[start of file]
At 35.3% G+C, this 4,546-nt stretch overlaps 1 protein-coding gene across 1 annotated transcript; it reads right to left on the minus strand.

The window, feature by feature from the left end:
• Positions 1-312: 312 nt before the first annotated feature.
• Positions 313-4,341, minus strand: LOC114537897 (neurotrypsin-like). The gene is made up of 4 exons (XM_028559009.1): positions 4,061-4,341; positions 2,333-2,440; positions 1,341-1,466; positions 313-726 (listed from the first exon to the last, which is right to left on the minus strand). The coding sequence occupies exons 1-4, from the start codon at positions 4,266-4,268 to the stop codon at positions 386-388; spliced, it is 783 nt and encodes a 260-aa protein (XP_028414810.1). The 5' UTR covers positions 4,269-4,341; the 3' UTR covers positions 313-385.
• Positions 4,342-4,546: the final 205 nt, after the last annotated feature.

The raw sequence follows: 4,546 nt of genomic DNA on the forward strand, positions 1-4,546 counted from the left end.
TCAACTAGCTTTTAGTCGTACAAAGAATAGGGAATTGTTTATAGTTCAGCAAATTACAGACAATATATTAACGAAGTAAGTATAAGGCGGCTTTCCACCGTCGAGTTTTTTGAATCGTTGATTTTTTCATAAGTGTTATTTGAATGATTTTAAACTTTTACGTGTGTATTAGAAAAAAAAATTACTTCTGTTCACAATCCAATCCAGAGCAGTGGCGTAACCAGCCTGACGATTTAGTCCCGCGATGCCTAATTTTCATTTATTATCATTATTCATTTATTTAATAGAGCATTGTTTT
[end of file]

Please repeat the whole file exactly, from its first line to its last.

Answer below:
At 35.3% G+C, this 4,546-nt stretch overlaps 1 protein-coding gene across 1 annotated transcript; it reads right to left on the minus strand.

The window, feature by feature from the left end:
• Positions 1-312: 312 nt before the first annotated feature.
• Positions 313-4,341, minus strand: LOC114537897 (neurotrypsin-like). The gene is made up of 4 exons (XM_028559009.1): positions 4,061-4,341; positions 2,333-2,440; positions 1,341-1,466; positions 313-726 (listed from the first exon to the last, which is right to left on the minus strand). The coding sequence occupies exons 1-4, from the start codon at positions 4,266-4,268 to the stop codon at positions 386-388; spliced, it is 783 nt and encodes a 260-aa protein (XP_028414810.1). The 5' UTR covers positions 4,269-4,341; the 3' UTR covers positions 313-385.
• Positions 4,342-4,546: the final 205 nt, after the last annotated feature.

The raw sequence follows: 4,546 nt of genomic DNA on the forward strand, positions 1-4,546 counted from the left end.
TCAACTAGCTTTTAGTCGTACAAAGAATAGGGAATTGTTTATAGTTCAGCAAATTACAGACAATATATTAACGAAGTAAGTATAAGGCGGCTTTCCACCGTCGAGTTTTTTGAATCGTTGATTTTTTCATAAGTGTTATTTGAATGATTTTAAACTTTTACGTGTGTATTAGAAAAAAAAATTACTTCTGTTCACAATCCAATCCAGAGCAGTGGCGTAACCAGCCTGACGATTTAGTCCCGCGATGCCTAATTTTCATTTATTATCATTATTCATTTATTTAATAGAGCATTGTTTT